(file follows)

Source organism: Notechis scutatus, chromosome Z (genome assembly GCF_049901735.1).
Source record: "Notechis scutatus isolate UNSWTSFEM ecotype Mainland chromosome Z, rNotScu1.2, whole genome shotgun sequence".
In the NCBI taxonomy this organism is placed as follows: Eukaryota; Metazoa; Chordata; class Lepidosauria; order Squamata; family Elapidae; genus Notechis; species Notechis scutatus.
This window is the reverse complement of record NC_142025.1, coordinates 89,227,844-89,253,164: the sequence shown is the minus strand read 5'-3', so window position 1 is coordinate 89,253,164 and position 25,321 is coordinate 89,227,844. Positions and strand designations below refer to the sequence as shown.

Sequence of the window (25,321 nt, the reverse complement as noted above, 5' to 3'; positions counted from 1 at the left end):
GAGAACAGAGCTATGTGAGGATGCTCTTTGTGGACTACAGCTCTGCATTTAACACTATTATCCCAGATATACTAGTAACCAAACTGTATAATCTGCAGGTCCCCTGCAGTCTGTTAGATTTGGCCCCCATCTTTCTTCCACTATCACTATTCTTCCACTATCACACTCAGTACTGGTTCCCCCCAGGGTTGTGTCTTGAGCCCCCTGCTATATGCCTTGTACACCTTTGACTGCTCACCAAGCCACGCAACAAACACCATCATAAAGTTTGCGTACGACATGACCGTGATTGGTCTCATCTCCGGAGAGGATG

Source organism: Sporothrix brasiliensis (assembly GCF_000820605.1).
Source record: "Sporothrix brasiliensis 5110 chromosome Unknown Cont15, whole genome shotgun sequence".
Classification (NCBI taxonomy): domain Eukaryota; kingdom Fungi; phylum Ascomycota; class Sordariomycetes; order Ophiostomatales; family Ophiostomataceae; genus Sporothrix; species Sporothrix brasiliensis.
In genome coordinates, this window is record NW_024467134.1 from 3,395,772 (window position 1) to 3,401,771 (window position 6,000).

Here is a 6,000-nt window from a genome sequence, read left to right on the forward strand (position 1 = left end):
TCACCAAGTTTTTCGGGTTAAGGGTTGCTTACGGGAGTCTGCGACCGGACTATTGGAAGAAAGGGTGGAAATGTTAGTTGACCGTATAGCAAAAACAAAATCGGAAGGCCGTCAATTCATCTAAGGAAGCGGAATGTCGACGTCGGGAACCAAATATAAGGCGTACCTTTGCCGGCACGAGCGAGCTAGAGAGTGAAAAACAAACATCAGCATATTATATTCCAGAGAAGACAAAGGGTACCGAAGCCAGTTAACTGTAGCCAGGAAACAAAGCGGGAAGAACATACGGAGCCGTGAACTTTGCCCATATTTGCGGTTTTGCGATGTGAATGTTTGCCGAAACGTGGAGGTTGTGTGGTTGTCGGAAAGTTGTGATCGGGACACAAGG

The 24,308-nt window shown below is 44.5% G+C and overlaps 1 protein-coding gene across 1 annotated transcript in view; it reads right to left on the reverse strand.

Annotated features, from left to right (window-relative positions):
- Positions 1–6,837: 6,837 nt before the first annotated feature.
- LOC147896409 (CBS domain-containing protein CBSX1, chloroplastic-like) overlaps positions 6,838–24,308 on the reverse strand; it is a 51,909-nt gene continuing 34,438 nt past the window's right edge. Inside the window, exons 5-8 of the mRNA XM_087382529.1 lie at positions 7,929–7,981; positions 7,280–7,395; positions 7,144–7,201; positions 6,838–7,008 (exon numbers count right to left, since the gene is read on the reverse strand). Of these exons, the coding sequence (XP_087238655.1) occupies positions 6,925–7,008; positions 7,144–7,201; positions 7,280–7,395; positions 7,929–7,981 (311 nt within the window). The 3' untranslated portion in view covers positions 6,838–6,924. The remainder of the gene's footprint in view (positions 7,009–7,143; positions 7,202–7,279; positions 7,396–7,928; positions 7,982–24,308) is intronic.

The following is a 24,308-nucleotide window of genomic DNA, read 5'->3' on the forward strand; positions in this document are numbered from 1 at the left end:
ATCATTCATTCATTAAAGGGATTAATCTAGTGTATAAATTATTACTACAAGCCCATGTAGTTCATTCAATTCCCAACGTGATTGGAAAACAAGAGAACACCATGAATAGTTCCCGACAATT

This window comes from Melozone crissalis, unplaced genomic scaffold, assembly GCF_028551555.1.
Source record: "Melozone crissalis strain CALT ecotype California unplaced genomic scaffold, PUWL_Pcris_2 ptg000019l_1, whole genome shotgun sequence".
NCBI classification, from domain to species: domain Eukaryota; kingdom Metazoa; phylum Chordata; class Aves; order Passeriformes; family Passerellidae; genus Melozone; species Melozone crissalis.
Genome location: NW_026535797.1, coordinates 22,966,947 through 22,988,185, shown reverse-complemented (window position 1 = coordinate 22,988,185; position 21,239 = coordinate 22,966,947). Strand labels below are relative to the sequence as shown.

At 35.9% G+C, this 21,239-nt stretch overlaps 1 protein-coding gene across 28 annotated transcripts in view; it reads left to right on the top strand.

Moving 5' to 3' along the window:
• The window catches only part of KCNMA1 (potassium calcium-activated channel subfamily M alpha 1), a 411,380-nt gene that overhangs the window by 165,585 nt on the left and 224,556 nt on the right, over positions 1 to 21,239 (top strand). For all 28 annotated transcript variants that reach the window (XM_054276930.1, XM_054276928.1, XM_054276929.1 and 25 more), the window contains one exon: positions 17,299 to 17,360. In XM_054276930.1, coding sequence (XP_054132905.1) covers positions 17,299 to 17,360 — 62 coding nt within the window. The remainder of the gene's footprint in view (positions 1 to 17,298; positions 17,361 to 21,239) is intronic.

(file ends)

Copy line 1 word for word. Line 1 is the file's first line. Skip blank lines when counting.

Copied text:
Source organism: Notechis scutatus, chromosome Z (genome assembly GCF_049901735.1).